The CEO of Volkswagen, Matthias Mueller, claimed to have been completely unaware of the false emissions reports, but regardless of this, he is completely responsible for the behavior of the employees and for condoning poor business ethics within the Volkswagen company. The engineer who was accused of falsifying the reports helped the auto maker install so-called defeat devices on diesel-powered vehicles after he and his colleagues realized the engines couldnt meet stringent U.S. emissions limits while maintaining the fuel economy and performance customers expected (Roberts & Spector, 2017).
If I was the CEO of Volkswagen it would be embarrassing to have this sort of publicity for my company, but I could never justify such unethical actions to take place. I completely understand how the company wouldnt want to pay the insane costs to redevelop the engines in the vehicles, but those costs do not even compare to the embarrassment and fines that the company received in turn.
I would always want my employees to have their best work practices in my company and to never be scared of expressing even the smallest concerns with upper management. The company is obviously needing a complete restructuring and branding of their culture after this scandal because, The engineers help included extensive debriefings with the government in which he provided an insiders perspective of a company that had lost its ethical moorings in pursuit of increased market share and corporate profits, prosecutors said. (Roberts & Spector, 2017).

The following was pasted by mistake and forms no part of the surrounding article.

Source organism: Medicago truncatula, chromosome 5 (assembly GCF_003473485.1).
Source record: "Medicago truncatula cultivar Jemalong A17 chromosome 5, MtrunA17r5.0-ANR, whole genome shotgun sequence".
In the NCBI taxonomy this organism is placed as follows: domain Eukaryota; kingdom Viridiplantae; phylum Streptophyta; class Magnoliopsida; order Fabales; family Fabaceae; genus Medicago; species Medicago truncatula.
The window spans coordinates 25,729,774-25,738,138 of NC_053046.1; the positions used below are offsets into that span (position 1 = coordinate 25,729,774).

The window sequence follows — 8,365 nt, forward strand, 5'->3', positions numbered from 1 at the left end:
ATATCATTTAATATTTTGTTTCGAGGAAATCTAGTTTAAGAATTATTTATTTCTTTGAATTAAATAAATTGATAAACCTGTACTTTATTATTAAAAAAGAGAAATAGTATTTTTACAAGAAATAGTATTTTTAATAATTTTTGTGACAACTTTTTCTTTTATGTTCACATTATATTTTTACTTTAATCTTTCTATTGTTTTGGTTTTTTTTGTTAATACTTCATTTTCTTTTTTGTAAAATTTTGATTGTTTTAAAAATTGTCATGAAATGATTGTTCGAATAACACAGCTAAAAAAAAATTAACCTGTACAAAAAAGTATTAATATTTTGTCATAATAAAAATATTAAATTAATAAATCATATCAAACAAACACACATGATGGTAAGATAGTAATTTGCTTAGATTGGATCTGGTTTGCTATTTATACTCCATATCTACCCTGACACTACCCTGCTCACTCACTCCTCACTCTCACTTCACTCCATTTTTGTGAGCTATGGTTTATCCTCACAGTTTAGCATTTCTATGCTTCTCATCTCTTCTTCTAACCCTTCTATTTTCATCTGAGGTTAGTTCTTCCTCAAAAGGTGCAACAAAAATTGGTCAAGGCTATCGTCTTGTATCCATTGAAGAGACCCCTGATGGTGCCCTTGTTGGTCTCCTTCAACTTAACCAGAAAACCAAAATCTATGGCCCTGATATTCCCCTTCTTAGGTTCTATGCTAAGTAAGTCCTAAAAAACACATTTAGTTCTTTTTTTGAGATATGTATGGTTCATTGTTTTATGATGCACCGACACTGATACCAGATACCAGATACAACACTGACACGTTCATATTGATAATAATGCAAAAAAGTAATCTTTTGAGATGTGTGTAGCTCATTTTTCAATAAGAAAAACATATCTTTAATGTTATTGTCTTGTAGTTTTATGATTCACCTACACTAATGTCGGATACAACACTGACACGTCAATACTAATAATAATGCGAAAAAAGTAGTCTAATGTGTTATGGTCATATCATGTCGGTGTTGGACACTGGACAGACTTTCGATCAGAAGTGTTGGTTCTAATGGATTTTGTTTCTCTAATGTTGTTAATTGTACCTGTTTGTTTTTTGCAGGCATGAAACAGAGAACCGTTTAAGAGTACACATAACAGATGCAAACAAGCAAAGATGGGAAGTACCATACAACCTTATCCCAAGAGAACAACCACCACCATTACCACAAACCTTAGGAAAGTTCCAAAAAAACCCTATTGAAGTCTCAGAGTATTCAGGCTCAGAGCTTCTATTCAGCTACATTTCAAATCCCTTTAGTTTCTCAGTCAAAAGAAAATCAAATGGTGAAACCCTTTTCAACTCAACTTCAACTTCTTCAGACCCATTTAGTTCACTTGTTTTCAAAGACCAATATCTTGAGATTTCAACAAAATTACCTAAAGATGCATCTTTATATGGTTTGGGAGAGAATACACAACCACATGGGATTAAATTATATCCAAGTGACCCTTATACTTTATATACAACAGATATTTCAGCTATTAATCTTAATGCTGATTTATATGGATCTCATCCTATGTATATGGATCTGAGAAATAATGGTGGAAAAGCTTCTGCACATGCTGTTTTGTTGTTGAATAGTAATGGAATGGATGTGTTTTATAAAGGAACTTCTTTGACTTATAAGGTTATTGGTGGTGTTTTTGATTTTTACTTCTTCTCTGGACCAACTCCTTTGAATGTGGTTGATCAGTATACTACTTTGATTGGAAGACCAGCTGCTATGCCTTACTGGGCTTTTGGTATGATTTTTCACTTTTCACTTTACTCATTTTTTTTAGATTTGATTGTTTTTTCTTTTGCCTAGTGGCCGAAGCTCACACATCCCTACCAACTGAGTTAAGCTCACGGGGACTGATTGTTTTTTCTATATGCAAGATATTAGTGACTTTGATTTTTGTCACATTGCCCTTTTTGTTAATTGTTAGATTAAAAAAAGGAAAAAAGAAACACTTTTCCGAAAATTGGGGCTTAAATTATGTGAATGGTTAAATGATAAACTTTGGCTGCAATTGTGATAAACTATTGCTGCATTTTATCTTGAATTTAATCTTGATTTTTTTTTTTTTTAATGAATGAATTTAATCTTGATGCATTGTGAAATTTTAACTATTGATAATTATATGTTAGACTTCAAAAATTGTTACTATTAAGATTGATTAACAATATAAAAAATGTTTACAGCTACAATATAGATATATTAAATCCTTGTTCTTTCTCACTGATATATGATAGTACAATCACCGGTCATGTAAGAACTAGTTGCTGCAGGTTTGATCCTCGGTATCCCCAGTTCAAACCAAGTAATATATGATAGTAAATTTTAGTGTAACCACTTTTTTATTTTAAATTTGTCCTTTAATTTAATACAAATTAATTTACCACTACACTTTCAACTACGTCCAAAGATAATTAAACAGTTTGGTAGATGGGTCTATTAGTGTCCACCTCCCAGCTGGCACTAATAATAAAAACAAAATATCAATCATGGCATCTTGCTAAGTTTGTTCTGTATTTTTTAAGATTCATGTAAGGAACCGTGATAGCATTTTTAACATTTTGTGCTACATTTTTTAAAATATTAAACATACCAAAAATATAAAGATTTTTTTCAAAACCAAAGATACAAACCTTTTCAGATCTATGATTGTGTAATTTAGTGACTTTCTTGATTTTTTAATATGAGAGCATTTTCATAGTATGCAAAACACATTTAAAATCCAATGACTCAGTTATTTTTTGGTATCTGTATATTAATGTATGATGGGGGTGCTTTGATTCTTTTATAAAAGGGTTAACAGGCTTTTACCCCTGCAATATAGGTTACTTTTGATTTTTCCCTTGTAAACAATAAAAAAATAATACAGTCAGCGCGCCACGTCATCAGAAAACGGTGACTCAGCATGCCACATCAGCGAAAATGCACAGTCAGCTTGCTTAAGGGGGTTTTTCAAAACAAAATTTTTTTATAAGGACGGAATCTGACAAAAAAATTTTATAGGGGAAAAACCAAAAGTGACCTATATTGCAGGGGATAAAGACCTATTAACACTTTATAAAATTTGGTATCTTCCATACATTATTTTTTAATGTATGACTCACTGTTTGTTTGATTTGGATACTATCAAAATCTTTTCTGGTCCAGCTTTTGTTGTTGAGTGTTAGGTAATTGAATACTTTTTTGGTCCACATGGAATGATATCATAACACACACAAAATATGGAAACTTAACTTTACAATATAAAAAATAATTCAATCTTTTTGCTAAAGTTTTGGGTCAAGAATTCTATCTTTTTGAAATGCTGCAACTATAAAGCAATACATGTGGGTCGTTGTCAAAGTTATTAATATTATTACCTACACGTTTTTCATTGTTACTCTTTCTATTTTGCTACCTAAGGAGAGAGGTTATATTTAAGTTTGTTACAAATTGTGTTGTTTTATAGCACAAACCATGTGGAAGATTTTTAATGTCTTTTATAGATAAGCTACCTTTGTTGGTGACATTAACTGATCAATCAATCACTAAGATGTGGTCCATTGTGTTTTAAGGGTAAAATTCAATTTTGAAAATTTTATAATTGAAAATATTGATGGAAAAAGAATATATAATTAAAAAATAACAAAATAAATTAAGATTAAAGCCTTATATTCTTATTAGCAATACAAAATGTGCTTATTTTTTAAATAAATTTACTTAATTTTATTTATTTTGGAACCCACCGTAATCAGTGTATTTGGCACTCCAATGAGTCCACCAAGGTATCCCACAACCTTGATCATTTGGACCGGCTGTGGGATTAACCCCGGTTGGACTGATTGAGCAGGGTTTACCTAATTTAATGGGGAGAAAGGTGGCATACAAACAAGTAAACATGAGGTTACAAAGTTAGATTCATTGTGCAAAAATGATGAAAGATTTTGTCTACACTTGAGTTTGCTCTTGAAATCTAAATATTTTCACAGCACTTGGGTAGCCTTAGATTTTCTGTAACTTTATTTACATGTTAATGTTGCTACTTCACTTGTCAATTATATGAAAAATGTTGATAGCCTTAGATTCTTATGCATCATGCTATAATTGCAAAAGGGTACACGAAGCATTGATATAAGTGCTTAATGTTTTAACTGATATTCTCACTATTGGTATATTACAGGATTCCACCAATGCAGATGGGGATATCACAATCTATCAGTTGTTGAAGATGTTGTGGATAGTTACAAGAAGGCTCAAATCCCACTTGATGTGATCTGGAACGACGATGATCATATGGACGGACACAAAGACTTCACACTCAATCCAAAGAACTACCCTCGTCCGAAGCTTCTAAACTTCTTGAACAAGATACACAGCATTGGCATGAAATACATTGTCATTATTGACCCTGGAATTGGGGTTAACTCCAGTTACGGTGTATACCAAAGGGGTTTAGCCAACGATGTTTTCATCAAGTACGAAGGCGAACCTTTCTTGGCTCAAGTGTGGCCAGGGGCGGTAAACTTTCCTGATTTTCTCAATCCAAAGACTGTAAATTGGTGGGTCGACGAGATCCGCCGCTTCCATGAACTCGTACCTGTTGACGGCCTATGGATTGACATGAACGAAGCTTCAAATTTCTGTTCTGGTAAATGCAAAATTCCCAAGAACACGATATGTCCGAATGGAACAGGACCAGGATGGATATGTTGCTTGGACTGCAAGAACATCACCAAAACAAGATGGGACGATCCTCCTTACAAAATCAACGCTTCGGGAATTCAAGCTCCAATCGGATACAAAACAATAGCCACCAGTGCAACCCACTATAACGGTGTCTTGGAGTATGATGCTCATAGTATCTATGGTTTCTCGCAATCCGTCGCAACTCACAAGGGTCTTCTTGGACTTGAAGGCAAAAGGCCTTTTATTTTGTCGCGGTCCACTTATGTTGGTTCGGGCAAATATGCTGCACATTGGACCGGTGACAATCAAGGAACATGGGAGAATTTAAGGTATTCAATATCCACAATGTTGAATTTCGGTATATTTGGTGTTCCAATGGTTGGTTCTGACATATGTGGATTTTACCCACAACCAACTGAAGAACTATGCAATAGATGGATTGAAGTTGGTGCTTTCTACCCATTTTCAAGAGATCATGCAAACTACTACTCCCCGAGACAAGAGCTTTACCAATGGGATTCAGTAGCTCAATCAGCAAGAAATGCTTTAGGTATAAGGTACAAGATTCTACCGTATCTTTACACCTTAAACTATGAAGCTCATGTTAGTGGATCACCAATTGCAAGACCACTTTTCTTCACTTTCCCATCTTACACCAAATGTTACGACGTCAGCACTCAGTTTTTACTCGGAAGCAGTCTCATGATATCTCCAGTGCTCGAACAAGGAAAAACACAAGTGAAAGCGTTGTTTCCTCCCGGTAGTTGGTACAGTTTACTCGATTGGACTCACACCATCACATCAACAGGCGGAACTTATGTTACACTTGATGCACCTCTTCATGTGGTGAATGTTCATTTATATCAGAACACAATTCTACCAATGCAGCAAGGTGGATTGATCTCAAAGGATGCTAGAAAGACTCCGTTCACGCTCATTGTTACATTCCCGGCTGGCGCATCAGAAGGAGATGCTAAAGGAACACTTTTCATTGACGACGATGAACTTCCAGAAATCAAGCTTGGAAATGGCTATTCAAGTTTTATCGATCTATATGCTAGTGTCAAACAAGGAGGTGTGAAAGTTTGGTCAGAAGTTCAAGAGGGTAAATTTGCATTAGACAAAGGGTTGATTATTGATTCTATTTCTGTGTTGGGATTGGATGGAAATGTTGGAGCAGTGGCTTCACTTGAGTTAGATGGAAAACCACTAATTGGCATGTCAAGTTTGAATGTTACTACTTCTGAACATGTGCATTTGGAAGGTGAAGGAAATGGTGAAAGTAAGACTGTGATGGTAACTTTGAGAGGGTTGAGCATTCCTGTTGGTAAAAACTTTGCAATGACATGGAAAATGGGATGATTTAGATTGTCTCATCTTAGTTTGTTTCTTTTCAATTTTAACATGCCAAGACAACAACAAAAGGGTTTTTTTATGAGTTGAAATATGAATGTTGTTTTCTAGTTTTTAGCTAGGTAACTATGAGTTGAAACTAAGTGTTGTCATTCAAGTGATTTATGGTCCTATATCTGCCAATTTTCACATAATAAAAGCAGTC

Again, the entire company culture is to be blamed for this situation, as this was not the effort of just one person. This was obviously an organized effort on behalf of the Volkswagen lawyers and engineers to falsify the reports. Volkswagens conduct is quite egregious, a concerted fraud around the core value proposition of clean diesel (Lippe, 2015).
I dont believe that just changing the culture of the company would solve all the problems that are being presented, but it is a good start. Another addition that the company could make would be a third party that could help evaluate testing, enforce regulations, and ensure that all standards are being met at a global level. If Volkswagen were to put these best practices into play, they would be proving that they took this scandal seriously and are assuring everyone that they will not be back in this situation again. In this scandal Volkswagen was facing fines around $24 billion, but these could have been avoided had they had another source of auditing in place. There are many other countries, such as South Korea and Japan, that are making sure that all of their inspections are compliant with the regulations that are currently in place. The practices in Japan and South Korea follow the scripture of Proverbs 10:9, Whoever walks in integrity walks securely, but he who makes his ways crooked will be found out (ESV).